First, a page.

Soils hold 4 times more carbon than all plants on top of the Earth! “Great,” you say, “and how does that affect my daily life?”

Carbon is a greenhouse gas. Locking it up in the soil not only keeps it out of the air but is also highly beneficial to plant health. That dark, rich stuff in your garden soil is the stored carbon…

Carbon-laden soils

Plants suck in Carbon Dioxide (CO2) through their leaves, lock up the carbon as woody material and breathe back out the oxygen that we consume. Great relationship. Well, a lot of that carbon makes its way down into the soil via plant roots where it gets stored. So much, in fact, that our soils are tremendous carbon “sinks” (the scientific community calls this process “carbon sequestration”).

We have a problem though, people like to use carbon from the soil which frees it up faster than the trees can take it back in. How do we do this? By using coal, and oil, and taking down our trees. We then burn or cut up the carbon (i.e. power plants, cars, or building our homes) and it floats around in the atmosphere where we call it a greenhouse gas.

In the landscape business, our peers free up lots of carbon in the soil by our use of high synthetic nitrogen fertilizer. That is compounded by the use of insecticides, which kills soil life. It is a complex equation but suffice it to say that the battle lines we draw against Nature are counterproductive to Nature’s plan, which is to deliver to us a balanced environment, free of charge!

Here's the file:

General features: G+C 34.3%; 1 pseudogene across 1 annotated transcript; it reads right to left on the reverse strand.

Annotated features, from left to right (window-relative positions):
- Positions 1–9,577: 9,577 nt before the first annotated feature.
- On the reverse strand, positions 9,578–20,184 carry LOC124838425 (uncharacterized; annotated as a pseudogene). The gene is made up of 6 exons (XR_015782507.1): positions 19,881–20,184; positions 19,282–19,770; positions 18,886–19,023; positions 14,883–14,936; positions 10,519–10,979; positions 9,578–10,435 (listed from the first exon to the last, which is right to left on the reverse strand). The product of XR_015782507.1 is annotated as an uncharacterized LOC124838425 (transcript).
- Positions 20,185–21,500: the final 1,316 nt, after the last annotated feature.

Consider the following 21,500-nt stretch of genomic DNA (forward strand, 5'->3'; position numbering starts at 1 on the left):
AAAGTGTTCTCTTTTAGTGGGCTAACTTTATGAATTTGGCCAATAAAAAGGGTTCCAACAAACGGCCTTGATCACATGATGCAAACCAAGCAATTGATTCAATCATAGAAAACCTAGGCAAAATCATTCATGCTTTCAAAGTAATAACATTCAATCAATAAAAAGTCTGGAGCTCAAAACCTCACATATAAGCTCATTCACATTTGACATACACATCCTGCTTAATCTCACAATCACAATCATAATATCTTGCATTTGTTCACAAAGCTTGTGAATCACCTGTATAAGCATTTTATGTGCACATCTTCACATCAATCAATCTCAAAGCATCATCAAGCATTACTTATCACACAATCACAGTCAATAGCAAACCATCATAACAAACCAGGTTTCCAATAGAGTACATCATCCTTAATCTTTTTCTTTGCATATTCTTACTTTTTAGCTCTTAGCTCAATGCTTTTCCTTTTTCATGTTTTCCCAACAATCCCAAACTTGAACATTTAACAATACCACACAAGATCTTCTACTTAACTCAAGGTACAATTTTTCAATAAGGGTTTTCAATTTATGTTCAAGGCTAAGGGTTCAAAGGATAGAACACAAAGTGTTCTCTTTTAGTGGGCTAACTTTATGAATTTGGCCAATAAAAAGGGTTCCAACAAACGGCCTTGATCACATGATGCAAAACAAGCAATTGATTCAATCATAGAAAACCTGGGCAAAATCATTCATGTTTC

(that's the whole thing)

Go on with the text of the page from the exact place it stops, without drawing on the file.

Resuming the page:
But we have an opportunity and that is to switch from synthetic fertilizers to organic fertilizers and STOP using any insecticides! It is really that simple. If all of our peers would do this, we could use millions of acres of manicured lawns as carbon sinks. We, the horticultural community, could actually be solving the global warming issue instead of adding to it! Sounds crazy but it is true.

For a greater understanding of what is happening, read this very well written blog. And, get your lawn and plants onto the organic kick! It is not only good for your plants but it is also good for the critters in your soil, the people that live there and, as we are finding out, the greater global good!

http://blogs.ei.columbia.edu/2018/02/21/can-soil-help-combat-climate-change/